, Volume 87, Issue 4-5, pp 456-461

Effects of mental and physical demands on heart rate variability during computer work

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Abstract.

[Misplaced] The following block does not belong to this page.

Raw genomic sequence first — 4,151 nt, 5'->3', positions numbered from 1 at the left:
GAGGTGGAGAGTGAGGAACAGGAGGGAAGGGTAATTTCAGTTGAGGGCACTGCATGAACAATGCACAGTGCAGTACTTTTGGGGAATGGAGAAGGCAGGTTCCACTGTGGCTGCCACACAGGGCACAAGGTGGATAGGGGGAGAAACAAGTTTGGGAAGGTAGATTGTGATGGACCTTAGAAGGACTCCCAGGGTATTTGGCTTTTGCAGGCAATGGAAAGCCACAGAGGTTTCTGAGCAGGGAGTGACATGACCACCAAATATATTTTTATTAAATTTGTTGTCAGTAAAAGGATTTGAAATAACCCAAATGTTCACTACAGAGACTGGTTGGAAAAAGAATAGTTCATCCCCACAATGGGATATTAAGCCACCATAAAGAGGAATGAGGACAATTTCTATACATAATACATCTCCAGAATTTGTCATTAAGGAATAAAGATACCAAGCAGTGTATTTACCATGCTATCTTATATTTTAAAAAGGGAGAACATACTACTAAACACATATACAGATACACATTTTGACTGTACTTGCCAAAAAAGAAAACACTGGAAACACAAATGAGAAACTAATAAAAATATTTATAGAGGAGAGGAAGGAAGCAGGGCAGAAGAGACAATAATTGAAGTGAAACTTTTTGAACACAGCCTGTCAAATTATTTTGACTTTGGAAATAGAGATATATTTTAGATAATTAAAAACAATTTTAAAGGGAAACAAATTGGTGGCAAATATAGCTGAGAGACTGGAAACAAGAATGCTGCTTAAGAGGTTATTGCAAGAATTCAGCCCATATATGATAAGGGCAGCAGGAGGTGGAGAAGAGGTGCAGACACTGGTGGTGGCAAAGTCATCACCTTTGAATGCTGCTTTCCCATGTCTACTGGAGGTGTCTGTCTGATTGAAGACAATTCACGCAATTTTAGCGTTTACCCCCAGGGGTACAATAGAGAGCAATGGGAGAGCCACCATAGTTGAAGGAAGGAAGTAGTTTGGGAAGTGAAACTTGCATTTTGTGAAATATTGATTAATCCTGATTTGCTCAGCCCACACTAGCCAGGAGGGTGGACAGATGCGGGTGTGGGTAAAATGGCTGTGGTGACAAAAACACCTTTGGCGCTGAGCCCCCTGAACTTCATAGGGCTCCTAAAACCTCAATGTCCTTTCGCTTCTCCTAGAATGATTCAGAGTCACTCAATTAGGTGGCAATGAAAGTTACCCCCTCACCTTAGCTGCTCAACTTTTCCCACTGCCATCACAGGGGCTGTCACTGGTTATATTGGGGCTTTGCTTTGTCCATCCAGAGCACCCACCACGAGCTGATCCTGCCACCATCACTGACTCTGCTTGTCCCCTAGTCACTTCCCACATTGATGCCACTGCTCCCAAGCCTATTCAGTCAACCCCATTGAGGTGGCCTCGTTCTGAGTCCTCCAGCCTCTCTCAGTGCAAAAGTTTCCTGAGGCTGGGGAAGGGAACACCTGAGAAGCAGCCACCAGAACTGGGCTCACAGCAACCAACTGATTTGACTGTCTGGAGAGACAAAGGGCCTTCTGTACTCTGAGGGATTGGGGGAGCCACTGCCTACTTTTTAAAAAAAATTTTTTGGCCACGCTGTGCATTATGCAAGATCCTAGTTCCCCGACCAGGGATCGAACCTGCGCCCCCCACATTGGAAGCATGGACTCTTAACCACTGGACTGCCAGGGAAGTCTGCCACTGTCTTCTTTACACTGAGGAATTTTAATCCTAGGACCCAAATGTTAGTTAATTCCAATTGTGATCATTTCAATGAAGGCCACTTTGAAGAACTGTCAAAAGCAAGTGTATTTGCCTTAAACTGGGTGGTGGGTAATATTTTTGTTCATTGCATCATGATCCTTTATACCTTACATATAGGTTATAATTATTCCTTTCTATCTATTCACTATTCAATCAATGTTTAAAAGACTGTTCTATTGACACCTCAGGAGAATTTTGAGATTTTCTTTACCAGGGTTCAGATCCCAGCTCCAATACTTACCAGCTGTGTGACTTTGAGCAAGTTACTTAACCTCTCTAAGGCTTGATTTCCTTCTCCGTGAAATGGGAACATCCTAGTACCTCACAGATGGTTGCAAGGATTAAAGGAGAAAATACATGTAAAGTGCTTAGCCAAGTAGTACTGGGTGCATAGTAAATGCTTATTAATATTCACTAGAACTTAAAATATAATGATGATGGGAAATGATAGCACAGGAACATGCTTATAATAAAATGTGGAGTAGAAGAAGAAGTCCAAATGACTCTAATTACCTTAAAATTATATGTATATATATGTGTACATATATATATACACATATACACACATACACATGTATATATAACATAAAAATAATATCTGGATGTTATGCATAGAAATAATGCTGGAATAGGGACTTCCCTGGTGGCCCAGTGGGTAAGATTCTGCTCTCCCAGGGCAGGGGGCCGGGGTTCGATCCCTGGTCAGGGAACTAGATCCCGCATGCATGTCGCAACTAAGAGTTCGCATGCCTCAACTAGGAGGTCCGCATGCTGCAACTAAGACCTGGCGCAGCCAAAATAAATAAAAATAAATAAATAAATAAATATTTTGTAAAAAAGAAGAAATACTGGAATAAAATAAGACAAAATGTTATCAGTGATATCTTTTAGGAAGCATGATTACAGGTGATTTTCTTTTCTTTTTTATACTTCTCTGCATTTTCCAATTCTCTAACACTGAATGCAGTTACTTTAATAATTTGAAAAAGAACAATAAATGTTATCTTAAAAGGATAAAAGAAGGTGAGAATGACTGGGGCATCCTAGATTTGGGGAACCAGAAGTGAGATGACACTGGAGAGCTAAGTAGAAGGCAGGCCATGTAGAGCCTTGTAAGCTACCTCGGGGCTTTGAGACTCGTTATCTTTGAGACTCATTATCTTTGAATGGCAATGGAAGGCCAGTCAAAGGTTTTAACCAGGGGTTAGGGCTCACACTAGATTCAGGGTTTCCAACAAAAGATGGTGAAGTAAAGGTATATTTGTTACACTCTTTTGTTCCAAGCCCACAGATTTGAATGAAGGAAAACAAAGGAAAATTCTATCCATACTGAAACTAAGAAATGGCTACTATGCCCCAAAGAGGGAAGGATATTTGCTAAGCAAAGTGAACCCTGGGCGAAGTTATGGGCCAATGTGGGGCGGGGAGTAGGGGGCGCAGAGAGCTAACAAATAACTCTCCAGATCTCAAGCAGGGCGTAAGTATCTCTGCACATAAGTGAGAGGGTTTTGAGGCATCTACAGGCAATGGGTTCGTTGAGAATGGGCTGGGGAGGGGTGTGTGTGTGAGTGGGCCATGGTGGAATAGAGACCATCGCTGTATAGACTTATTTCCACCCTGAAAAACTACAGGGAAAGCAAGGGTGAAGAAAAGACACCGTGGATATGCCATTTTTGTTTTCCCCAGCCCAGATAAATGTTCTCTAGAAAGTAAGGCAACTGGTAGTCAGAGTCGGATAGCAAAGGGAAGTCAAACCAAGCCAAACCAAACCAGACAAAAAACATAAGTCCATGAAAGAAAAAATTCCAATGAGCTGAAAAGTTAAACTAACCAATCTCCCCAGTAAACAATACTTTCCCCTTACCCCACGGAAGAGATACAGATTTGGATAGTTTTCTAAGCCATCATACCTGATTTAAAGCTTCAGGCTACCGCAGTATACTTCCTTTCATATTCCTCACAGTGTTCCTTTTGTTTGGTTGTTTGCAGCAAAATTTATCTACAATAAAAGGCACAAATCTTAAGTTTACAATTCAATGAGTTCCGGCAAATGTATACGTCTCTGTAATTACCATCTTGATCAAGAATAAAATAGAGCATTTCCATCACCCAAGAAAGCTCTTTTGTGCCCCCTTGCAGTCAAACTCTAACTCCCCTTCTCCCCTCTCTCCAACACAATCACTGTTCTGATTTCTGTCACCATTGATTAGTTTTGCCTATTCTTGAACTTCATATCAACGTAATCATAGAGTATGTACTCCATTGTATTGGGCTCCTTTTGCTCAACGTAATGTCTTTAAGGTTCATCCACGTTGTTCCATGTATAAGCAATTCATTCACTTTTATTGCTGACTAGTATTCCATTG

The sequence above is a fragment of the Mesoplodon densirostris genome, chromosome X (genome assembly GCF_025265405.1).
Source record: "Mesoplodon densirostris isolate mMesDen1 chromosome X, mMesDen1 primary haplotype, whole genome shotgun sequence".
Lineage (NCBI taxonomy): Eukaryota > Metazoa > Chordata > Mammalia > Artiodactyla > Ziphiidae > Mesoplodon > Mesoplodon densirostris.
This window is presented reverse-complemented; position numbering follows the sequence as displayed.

The aim of the study was to evaluate the effect of physical and mental demands on heart rate variability- (HRV-) derived indices of autonomic activity. Ten healthy, female subjects performed two computer tasks: one with combined mental and physical demands and a reference task primarily consisting of physical demands. The combined task, which was performed once with a keyboard and once with a computer mouse, was a computerized version of the colour word conflict task (CWT). The CWT is highly mentally demanding due to the inherent perceptual conflict between a word stimulus and a colour stimulus. In the reference task (REF) the physical demands were comparable to CWT, while the mental demands were low. Finally, the subjects rested at the workplace (REST). Data on performance, heart rate (HR), mean arterial blood pressure (MAP), HRV, and urinary concentrations of catecholamines were obtained. The following frequency bands were applied for HRV: very low frequency (VLF, 0.00–0.04 Hz), low frequency (LF, 0.05–0.15 Hz), high frequency (HF, 0.16–0.40 Hz) and total power (TP, 0.00–0.40 Hz). Indices of sympathetic nervous activity (ISNS) and parasympathetic nervous activity (IPNS) were estimated as normalized powers in LF and HF bands: ISNS=LF/(TP–VLF) and IPNS=HF/(TP–VLF). Values are expressed as normalised units (nu). There was an increase in ISNS during CWT [mouse: 0.490 (0.052) nu [ave (SEM)] and keyboard: 0.476 (0.039) nu] and REF [mouse: 0.453 (0.059) nu and keyboard: 0.489 (0.047) nu] compared to REST [0.397 (0.047) nu], but no difference between CWT and REF. Corresponding decreases were observed for IPNS. HR and MAP were higher during CWT compared to REST. No effects were observed for excreted amounts of catecholamines. There were no differences between the computer mouse and the keyboard condition for ISNS and IPNS. In conclusion, an increase in ISNS and a decrease in IPNS were found in response to a physically demanding reference computer task. Addition of mental demands did not elicit any further effect on ISNS and IPNS, suggesting a significant influence of the physical rather than the mental demands during computer work.

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